I loved ‘Wonder Woman’, though there were problematic elements there. I knew about the new, leather bikinis for the Amazons, but was praying pretty hard there’d be a reasonable justification for trained warriors to be exposing their organs in battle.
I wasn’t expecting that the clichéd fetish armour would become the least offensive part of the movie.
It felt, at times, like someone involved in ‘Justice League’ took serious offense to the success of ‘Wonder Woman’, and was out to put her back in her place.
But whatever the reason, the revival of the dude-bro elements of the current DC franchise transcend problematic and go straight to pointlessly frustrating.
Taking the highest grossing part of the established franchise and making a joke of her to showcase the masculinity of her peers is, at best, shitty writing. But when the camera work gets added in, it becomes impossible not to acknowledge that this was an actual chosen ‘creative’ direction.
If you loved the empowered, female characterisation of ‘Wonder Woman’, chances are high that you’re not just gonna walk away disappointed here, but probably kinda furious.
‘Justice League’ is less a movie made by professionals as it is a stylised-frat party with a camera.
Even when Diana is taking charge, her innate ‘girliness’ is all but screamed at audiences; from camera angling to highlight tits and ass, to male characters flat-out saying that the men wouldn’t make this decision.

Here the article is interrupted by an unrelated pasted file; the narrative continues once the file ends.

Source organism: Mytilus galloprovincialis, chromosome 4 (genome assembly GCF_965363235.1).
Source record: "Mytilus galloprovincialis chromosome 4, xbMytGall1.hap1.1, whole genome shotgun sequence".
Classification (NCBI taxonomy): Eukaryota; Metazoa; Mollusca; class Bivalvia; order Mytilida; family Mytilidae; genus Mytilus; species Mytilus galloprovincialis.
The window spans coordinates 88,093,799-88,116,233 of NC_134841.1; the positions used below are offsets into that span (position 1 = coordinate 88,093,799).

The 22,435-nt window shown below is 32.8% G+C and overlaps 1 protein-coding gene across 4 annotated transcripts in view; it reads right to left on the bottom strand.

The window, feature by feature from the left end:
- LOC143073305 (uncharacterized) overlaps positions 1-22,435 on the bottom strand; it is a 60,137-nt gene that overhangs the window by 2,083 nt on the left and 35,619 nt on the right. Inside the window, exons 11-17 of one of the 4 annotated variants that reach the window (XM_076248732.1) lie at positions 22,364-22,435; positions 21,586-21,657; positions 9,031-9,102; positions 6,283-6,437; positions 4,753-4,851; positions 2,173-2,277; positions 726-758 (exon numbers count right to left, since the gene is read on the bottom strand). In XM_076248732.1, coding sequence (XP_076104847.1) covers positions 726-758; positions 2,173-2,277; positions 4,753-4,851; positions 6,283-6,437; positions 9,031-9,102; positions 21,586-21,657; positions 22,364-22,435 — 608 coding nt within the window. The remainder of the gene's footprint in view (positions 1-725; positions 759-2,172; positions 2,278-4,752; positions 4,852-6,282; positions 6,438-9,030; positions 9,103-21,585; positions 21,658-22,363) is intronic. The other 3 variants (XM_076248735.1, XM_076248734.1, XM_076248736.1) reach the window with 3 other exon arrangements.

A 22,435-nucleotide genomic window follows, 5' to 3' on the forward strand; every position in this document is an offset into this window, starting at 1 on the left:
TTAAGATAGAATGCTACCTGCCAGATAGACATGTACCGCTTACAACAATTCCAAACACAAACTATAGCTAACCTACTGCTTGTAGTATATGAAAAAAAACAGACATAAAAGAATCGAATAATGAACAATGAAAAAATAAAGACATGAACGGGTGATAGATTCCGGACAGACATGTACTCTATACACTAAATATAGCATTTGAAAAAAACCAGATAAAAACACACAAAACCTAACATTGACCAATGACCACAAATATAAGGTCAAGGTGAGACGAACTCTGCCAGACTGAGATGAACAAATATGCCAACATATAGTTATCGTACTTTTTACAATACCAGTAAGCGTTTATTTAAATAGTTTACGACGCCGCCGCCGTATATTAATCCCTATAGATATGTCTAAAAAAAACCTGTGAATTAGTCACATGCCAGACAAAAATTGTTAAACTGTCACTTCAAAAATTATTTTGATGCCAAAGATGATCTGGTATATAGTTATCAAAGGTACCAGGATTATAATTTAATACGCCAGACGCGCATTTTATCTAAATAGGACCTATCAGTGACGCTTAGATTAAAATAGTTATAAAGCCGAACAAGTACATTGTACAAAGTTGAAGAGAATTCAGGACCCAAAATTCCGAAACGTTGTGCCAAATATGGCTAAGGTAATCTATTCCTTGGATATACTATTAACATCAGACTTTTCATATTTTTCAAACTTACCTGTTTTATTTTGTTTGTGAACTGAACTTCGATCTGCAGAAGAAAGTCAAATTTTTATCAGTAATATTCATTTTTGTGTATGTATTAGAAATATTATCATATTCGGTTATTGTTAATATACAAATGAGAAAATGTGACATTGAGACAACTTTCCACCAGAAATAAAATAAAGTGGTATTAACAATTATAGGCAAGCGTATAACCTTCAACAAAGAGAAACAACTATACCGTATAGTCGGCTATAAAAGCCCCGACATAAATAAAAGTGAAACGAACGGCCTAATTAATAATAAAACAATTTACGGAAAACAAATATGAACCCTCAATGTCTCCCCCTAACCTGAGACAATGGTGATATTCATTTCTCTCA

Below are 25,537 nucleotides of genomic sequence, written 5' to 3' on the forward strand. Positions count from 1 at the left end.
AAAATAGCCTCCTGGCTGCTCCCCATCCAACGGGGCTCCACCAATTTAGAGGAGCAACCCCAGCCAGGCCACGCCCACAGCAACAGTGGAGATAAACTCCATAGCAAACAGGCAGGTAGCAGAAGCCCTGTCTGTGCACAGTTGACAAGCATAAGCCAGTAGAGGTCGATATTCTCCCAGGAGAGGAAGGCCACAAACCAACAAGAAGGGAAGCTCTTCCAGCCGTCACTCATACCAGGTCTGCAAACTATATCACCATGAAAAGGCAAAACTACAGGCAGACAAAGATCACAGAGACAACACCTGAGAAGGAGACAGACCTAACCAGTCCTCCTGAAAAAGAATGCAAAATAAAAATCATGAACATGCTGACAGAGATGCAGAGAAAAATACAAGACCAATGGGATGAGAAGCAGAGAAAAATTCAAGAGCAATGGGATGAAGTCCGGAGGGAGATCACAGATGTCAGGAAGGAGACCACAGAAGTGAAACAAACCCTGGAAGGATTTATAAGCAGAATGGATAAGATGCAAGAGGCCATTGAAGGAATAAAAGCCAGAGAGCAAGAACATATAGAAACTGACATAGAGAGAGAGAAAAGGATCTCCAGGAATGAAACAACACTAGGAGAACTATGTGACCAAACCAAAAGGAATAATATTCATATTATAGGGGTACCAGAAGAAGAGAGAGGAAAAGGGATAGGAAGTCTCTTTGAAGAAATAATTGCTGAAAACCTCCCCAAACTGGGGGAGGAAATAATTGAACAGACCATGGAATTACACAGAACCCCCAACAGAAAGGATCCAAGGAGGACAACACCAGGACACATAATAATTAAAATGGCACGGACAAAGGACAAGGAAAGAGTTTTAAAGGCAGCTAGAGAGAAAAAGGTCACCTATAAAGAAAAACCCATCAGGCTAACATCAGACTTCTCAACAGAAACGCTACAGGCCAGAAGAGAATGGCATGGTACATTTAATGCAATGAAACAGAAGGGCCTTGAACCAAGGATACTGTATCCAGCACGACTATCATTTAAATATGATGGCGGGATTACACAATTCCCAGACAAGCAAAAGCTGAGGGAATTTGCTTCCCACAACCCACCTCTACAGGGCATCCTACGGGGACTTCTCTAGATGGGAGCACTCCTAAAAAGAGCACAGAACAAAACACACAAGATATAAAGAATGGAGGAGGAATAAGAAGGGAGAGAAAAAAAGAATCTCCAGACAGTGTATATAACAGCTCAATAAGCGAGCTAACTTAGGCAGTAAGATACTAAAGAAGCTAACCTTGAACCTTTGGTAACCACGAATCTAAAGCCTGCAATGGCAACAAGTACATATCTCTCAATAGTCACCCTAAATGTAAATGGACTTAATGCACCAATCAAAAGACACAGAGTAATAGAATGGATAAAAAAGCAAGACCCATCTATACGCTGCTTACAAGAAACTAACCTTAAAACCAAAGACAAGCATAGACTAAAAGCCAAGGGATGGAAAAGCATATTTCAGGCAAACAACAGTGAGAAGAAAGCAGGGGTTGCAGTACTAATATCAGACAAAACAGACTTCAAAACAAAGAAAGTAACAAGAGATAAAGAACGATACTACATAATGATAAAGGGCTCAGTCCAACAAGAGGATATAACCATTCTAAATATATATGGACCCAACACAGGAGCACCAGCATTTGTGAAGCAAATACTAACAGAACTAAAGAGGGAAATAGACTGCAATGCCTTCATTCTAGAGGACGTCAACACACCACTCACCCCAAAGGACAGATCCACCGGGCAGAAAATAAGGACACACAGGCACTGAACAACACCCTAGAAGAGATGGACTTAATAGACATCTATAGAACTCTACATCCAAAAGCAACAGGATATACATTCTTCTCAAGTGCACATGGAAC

Some of it comes down to that DC lack of characterisation; a quip from one JL member would be more brotherly than condescending if time was spent re-establishing their camaraderie. But a lot of it can’t be shrugged off as easily.
The up-skirting camera work feels like the movie was created by a 13-year-old pervert rather than a slew of professionals.
The sad part, for me, is that ‘Justice League’ had such potential. And you can see glimmers of the amazing movie it could have been if they’d made the apparently impossible decision to treat female characters like, y’know, actual human beings.
In fairness, DC’s apparent commitment to the ‘boom over plot’ mindset doesn’t help. That lack of plot-awareness leads to some rather jarring, throw-you-from-the-moment questions as well as weaker characterisation.
The villain here is so forgettable that I can’t even remember his name and while his army of demonic zombie dragonflies should have made for more tension, they really didn’t.
It’s not all bad news, though. Jeremy Irons steals his scenes once more as the ever-snarky Alfred. I would watch the hell out of a series of ‘Day In The Life Of Alfred’ to be honest.
Ezra Miller’s ‘The Flash’ is hands-down the most engaging character and has me planning a binge-watch of the TV show.
New arrivals Aquaman (Jason Momoa) and Cyborg (Ray Fisher) have a knack of cutting through the brooding rather nicely.
And when the tedious sexism takes a breath, the banter between League members actually works brilliantly. The moments of humour are a tantalising glimpse at what ‘Justice League’ could have been if they set aside the alpha-male bullshit and let the characters be more than the reasons stuff keeps blowing up.
I wanted to love this movie. After all, at their best DC has a gift for creating complex, dynamic characters in their movies (think Heath Ledger’s ‘Joker’). ‘Justice League’ doesn’t even try to reach those heights.
If you like your movies with the tired, hypersexualised ‘women as meat’ tropes, you’re in for a treat. But if you loved the thoughtful, ‘women as humans’ approach of ‘Wonder Woman’, this is probably a good movie to skip.